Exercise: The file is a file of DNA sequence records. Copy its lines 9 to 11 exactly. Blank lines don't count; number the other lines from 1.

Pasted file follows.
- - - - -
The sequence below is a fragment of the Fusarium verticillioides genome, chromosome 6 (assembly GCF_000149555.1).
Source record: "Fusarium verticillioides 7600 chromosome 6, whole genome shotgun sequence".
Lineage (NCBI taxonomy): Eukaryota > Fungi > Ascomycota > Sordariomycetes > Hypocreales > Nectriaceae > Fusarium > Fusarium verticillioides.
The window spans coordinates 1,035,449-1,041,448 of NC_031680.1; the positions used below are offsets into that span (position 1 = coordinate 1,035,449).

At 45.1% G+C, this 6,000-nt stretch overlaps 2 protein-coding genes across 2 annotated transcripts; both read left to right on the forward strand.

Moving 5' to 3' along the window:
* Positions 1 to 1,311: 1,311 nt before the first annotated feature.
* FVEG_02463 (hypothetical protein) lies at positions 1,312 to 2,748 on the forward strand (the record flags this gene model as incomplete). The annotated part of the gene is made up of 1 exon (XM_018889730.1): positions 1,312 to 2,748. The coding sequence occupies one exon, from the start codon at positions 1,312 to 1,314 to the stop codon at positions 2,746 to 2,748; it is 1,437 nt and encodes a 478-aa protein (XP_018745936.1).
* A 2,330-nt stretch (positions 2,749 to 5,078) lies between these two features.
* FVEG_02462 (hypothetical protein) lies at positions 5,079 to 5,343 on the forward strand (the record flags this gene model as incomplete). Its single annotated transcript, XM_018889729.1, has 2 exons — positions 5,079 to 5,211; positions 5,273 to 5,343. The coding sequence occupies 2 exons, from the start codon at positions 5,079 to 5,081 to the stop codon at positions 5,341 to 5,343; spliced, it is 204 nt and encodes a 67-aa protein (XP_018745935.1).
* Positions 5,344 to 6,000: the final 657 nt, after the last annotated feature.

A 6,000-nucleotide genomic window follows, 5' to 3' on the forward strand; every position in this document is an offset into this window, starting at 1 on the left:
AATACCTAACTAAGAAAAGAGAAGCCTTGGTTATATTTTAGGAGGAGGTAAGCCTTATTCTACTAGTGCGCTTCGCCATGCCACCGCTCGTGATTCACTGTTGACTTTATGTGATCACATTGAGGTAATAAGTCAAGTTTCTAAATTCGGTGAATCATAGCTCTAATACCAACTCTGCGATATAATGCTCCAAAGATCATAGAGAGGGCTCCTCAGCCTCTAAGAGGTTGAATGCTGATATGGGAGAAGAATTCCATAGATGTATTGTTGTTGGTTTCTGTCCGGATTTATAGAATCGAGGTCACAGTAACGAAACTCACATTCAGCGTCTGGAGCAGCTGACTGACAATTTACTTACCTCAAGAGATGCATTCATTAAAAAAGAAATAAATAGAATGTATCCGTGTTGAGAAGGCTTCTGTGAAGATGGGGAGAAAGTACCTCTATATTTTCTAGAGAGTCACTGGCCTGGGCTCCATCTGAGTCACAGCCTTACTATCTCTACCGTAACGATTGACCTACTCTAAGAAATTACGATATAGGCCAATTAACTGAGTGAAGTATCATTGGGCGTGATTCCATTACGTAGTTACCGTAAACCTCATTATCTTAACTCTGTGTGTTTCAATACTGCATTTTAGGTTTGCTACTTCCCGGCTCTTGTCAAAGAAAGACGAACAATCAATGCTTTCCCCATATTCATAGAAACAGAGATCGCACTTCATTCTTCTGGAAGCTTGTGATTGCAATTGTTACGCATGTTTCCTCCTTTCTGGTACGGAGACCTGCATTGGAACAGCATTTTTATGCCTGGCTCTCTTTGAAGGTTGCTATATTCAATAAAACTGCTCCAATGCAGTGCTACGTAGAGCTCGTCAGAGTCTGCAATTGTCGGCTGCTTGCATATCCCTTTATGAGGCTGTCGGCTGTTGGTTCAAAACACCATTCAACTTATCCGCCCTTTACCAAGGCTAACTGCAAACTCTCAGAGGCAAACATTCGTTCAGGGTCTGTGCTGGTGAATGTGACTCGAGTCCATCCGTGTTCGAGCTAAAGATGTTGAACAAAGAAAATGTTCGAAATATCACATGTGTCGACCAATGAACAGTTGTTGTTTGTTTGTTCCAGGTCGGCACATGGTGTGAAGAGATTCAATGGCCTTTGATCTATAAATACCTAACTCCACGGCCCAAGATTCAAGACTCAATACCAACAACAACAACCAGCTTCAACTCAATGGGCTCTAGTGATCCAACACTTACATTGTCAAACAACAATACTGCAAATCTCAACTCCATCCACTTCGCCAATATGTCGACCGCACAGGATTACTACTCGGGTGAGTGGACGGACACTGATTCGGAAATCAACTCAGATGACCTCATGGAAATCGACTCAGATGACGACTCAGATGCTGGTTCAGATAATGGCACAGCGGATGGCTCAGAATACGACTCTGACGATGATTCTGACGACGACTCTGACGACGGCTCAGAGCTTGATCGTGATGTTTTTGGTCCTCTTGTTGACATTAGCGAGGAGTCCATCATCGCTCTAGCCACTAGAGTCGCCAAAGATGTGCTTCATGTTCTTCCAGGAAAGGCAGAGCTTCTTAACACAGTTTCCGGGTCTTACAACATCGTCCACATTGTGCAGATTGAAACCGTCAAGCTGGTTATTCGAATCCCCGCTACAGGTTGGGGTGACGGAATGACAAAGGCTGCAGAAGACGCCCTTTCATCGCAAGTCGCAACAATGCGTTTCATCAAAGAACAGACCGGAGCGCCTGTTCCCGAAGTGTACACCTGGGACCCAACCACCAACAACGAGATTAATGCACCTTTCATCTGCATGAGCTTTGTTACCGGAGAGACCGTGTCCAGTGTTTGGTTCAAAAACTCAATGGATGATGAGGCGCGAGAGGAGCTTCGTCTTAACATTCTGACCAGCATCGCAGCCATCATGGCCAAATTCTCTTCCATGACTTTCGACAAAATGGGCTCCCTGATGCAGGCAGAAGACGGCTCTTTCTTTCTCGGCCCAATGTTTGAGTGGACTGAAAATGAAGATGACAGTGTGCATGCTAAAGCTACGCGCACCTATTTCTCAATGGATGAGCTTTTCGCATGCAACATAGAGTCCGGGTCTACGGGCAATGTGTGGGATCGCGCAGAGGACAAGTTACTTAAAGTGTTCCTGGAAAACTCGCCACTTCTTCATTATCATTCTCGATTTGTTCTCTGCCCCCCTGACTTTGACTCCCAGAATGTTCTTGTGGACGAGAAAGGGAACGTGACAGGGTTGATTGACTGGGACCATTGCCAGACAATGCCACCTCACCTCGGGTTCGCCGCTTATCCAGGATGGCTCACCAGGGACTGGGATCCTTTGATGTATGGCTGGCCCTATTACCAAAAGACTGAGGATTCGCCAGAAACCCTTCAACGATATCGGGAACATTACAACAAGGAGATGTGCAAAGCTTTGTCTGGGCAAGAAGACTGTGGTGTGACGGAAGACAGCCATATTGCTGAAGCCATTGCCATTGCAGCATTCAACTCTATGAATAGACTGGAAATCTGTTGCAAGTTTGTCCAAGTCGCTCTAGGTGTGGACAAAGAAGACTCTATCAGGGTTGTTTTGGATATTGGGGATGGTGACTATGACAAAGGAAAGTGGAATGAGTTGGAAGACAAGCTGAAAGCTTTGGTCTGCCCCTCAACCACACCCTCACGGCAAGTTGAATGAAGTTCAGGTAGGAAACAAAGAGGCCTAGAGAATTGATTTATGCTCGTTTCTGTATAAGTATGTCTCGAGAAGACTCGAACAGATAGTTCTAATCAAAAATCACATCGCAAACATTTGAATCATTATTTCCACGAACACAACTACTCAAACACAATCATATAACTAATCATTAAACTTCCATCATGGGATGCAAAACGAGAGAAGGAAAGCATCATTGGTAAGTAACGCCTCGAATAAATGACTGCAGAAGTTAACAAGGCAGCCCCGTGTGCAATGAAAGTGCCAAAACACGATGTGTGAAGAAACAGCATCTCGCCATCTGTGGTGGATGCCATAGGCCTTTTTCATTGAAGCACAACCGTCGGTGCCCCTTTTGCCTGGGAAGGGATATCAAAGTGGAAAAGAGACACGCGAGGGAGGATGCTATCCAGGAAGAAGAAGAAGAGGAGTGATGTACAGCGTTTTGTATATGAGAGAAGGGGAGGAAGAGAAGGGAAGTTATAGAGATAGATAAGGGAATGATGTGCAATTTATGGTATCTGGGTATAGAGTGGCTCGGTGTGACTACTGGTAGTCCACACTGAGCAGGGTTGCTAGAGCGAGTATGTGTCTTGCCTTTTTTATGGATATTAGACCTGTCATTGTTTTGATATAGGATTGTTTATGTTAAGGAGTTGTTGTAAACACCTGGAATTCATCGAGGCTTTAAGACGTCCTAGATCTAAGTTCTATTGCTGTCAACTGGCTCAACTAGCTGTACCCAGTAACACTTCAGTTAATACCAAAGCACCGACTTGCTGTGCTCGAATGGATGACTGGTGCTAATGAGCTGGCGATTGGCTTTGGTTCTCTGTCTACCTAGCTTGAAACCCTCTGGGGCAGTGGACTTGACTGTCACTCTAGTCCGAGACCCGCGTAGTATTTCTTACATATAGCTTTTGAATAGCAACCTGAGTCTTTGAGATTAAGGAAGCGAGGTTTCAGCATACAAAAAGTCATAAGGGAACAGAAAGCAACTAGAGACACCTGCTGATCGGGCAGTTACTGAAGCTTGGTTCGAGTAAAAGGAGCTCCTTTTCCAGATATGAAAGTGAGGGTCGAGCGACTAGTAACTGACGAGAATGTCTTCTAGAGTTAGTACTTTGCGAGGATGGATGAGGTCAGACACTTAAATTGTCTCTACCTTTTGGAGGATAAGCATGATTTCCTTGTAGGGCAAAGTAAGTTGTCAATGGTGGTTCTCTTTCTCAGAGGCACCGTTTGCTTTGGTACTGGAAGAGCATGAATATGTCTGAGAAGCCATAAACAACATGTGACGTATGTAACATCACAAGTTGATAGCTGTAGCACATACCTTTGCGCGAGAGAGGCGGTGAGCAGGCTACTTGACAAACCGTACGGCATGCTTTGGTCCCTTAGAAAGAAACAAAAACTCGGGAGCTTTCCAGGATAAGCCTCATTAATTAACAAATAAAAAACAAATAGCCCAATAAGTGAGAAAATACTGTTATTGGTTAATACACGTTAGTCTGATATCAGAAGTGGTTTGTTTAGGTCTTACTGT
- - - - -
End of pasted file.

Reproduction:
* A 2,330-nt stretch (positions 2,749 to 5,078) lies between these two features.
* FVEG_02462 (hypothetical protein) lies at positions 5,079 to 5,343 on the forward strand (the record flags this gene model as incomplete). Its single annotated transcript, XM_018889729.1, has 2 exons — positions 5,079 to 5,211; positions 5,273 to 5,343. The coding sequence occupies 2 exons, from the start codon at positions 5,079 to 5,081 to the stop codon at positions 5,341 to 5,343; spliced, it is 204 nt and encodes a 67-aa protein (XP_018745935.1).
* Positions 5,344 to 6,000: the final 657 nt, after the last annotated feature.